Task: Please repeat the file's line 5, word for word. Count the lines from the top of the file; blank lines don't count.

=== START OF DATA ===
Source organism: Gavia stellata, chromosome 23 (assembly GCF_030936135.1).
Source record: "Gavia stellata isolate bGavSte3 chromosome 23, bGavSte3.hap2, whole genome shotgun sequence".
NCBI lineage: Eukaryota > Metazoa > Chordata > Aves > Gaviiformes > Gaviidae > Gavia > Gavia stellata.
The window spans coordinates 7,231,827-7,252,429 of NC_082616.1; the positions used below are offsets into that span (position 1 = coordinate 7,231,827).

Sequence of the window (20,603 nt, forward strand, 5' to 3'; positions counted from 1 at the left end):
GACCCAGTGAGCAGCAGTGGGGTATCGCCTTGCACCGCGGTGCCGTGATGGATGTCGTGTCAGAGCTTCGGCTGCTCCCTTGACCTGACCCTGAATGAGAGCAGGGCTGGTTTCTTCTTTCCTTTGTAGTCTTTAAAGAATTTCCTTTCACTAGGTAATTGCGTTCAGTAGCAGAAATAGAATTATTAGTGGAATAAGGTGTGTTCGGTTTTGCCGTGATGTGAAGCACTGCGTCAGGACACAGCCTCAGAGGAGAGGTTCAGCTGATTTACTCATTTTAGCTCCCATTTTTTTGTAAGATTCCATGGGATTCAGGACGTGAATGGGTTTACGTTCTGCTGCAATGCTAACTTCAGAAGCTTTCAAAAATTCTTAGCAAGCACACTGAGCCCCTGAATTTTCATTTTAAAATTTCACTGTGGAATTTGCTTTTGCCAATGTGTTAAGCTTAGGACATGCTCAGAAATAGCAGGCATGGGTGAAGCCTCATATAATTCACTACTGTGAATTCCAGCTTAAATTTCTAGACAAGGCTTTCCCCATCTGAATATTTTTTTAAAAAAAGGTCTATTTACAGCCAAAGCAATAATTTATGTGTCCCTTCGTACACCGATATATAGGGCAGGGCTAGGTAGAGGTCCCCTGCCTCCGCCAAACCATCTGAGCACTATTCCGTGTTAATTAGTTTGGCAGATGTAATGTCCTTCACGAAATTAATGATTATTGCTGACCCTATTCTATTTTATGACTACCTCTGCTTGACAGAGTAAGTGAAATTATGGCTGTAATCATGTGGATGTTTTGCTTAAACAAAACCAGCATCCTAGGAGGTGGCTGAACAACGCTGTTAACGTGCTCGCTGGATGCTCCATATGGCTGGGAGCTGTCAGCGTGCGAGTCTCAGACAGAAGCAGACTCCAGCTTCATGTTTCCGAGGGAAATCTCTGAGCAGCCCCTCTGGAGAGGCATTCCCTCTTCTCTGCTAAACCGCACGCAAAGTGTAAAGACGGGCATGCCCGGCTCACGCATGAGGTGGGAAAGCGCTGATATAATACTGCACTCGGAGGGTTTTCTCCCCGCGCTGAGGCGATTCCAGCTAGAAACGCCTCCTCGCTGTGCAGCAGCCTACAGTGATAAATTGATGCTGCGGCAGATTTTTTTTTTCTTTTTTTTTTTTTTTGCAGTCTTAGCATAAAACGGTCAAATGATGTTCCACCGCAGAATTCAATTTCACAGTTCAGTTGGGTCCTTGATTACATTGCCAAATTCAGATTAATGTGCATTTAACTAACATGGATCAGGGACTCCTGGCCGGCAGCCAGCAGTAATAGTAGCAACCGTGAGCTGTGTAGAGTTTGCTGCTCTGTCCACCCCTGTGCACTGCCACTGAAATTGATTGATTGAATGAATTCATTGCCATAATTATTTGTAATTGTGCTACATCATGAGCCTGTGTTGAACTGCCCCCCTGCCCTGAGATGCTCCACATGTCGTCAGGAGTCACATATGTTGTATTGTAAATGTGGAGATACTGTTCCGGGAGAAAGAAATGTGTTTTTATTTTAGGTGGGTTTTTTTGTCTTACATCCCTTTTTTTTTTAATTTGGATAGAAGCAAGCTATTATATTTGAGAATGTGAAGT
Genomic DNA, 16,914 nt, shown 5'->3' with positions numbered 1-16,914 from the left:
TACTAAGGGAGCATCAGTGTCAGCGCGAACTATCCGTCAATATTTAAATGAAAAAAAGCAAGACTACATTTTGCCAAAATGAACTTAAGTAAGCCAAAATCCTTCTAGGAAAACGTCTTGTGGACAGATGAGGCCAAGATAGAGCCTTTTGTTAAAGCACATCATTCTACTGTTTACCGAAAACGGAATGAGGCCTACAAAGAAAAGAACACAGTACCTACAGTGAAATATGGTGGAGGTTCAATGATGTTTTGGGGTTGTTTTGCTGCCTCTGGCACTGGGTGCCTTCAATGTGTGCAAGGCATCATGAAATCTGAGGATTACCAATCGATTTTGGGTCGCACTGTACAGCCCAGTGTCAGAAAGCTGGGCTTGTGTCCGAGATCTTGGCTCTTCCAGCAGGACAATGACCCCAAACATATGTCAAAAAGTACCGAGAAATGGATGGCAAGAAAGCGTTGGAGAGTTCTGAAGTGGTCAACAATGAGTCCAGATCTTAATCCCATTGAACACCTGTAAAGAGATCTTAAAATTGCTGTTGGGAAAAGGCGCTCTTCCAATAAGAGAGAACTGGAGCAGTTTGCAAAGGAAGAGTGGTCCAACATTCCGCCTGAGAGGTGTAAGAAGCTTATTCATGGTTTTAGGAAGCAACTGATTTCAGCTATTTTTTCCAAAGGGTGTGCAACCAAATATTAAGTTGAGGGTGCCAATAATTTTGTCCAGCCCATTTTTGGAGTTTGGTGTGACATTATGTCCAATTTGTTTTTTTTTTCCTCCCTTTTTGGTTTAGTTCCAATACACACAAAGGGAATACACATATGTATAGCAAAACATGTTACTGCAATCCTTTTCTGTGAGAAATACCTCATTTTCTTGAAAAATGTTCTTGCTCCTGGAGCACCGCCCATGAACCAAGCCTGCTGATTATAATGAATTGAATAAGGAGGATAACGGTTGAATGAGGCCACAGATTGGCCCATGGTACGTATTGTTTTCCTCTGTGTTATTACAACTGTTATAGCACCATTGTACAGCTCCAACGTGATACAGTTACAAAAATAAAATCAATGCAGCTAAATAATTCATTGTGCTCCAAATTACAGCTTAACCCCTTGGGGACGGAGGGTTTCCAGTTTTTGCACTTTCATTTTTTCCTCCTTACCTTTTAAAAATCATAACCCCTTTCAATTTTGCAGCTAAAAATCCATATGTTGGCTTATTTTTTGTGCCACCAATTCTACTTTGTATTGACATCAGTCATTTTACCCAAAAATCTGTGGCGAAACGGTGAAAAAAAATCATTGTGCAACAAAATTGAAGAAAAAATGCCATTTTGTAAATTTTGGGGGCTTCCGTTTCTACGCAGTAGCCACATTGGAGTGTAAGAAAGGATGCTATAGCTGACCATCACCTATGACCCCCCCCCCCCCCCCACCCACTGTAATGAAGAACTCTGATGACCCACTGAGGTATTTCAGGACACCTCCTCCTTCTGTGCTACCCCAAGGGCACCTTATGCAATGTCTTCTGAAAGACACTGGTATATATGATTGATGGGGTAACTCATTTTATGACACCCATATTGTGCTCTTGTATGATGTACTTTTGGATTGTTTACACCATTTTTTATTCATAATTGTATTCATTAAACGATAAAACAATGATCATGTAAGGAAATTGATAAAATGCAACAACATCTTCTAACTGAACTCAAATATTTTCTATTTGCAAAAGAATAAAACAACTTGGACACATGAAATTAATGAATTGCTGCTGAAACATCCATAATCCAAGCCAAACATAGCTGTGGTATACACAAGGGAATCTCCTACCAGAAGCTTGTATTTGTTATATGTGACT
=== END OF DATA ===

Sequence of the window (20,603 nt, forward strand, 5' to 3'; positions counted from 1 at the left end):